To find the measure of angle 𝐵𝐷𝐴, we need to follow a really similar procedure. We’re gonna focus on the triangle 𝐴𝐵𝐷, which has a right angle and a 31-degree angle. In this case, the measure of angle 𝐵𝐷𝐴 plus 90 degrees plus 31 degrees will equal 180 degrees. 90 plus 31 is 121. So we subtract 121 from both sides of the equation, which tells us that the measure of angle 𝐵𝐷𝐴 is 59 degrees. And we found both of these answers by knowing that the sum of the interior angles in a triangle must be equal to 180 degrees.
In our final example, we’re not given a diagram. Instead, we’re just given information about a figure.
A circle with center 𝑀 has a diameter line segment 𝐴𝐵. If line 𝐴𝐶 and line 𝐵𝐷 are two tangents to the circle, what can you say about them?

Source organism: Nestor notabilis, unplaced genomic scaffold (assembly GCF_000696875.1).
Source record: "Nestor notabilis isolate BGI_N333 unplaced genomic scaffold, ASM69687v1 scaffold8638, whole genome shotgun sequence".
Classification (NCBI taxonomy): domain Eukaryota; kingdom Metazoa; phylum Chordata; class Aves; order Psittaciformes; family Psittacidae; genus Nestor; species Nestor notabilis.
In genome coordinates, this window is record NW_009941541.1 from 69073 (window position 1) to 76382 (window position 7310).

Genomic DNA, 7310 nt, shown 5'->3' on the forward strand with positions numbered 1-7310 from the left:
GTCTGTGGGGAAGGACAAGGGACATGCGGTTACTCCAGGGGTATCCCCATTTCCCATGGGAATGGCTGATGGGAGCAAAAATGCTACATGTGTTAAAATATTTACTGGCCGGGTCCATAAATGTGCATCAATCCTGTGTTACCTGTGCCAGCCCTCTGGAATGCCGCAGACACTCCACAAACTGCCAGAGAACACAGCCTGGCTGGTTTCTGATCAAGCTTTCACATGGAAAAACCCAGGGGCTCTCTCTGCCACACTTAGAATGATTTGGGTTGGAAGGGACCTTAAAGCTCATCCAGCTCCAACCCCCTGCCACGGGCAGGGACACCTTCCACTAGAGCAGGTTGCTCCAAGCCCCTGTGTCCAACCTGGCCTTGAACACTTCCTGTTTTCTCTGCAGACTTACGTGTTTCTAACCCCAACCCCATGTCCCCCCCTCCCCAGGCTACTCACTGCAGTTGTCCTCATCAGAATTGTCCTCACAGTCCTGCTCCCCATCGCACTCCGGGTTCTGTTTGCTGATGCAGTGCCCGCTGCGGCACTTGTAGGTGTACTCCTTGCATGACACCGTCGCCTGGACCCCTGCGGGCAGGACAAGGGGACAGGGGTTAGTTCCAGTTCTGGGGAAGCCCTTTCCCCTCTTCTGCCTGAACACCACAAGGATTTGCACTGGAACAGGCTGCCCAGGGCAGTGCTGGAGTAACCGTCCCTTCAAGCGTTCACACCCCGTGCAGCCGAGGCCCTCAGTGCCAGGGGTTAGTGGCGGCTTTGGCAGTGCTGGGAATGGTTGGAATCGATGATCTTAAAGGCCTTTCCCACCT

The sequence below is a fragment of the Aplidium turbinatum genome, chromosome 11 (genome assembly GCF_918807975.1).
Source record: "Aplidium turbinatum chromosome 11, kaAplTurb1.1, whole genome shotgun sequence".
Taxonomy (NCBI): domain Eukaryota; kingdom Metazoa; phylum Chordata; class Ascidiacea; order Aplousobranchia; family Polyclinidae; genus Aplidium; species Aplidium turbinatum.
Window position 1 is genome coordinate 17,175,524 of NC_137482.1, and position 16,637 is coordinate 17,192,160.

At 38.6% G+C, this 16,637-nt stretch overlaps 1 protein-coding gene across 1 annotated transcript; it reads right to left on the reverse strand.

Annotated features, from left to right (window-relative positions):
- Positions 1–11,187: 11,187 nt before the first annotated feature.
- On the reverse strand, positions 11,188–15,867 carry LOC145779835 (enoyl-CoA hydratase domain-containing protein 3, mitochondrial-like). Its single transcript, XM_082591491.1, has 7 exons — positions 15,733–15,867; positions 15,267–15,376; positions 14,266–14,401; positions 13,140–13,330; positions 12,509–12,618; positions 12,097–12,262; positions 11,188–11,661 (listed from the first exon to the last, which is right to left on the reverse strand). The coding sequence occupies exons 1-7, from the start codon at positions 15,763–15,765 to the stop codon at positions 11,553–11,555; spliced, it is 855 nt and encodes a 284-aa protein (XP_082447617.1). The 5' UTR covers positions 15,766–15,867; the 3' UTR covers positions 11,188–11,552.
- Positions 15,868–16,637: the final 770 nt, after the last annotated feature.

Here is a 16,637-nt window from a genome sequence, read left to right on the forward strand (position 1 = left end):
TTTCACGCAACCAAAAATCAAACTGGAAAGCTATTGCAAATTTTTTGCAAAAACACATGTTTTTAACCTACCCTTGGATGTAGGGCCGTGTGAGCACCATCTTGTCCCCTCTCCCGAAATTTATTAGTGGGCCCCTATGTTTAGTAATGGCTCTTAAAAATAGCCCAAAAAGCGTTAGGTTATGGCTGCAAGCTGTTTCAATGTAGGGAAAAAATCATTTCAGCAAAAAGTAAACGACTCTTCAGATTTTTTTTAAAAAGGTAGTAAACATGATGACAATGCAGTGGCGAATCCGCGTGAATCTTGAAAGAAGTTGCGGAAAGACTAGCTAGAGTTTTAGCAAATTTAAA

To solve this, let’s go ahead and sketch a circle. This is the circle 𝑀, with a diameter of 𝐴𝐵. We know that line segment 𝐴𝐵 must pass through the center 𝑀 since it is a diameter. And then we have a line 𝐴𝐶. We know that we name lines by two points that fall on that line. And because 𝐴𝐶 is tangent to this circle, it can only intersect the circle at point 𝐴. We can then sketch a line that looks like this for 𝐴𝐶. The line 𝐴𝐶 meets the diameter at a right angle. A similar thing is true for line segment 𝐵𝐷. We name the lines by points along that line. And because we know it’s tangent, it can only intersect the circle at point 𝐵. And so we have line 𝐵𝐷. This line also forms a right angle with the diameter.